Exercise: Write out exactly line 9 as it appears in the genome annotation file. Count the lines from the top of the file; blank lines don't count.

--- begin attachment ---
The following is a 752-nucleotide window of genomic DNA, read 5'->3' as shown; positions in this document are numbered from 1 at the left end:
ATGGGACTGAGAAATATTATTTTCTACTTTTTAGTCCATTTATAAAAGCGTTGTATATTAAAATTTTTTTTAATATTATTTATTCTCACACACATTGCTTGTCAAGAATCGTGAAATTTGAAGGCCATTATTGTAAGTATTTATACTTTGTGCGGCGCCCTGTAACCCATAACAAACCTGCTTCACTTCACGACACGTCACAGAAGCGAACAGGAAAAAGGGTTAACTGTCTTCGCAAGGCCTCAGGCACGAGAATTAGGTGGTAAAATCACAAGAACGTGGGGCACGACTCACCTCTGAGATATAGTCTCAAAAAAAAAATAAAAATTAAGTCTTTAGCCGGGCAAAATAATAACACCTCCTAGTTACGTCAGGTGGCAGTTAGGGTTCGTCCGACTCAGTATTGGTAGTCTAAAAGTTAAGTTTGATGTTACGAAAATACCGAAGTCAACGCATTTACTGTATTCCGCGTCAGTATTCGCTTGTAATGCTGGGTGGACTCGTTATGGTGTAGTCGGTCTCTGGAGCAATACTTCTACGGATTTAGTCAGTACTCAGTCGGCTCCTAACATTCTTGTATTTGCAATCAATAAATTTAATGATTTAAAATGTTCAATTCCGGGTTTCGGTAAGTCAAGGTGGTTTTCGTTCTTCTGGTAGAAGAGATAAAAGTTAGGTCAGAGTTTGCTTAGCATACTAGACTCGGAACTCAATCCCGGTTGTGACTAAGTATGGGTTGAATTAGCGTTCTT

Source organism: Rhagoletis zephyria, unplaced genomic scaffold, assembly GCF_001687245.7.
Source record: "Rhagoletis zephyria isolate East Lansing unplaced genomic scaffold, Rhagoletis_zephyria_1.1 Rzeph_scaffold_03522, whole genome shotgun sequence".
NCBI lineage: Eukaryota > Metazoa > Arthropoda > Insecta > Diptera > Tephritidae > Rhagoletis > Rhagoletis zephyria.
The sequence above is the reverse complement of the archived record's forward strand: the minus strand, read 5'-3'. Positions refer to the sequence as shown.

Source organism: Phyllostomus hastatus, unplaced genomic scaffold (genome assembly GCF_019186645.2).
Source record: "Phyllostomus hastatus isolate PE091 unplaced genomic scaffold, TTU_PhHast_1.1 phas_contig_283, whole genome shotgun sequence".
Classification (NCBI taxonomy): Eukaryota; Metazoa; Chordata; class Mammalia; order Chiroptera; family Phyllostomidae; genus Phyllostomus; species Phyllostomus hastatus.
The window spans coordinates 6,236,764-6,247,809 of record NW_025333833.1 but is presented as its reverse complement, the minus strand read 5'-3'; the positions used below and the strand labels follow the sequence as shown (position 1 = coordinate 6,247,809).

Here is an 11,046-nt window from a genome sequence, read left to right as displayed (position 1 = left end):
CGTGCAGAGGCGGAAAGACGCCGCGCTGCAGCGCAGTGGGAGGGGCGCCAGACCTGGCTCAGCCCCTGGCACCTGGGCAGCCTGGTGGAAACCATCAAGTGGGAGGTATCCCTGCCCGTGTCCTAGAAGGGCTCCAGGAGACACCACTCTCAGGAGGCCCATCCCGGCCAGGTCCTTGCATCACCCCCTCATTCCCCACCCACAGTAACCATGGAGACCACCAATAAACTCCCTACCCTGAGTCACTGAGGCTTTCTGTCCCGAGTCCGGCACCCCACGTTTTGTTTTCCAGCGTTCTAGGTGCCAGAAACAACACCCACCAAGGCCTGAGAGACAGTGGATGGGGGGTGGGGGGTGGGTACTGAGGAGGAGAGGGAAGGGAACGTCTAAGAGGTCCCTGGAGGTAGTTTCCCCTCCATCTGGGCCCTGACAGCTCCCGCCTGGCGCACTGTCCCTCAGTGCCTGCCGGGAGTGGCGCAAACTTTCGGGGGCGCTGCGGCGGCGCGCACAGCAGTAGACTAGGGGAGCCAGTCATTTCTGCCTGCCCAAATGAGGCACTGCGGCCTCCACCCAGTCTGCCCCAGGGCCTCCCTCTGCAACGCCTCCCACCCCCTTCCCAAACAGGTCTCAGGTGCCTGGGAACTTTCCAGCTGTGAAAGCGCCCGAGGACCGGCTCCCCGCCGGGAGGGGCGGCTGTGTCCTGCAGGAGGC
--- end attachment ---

Classification (NCBI taxonomy): Eukaryota; Metazoa; Chordata; class Mammalia; order Chiroptera; family Phyllostomidae; genus Phyllostomus; species Phyllostomus hastatus.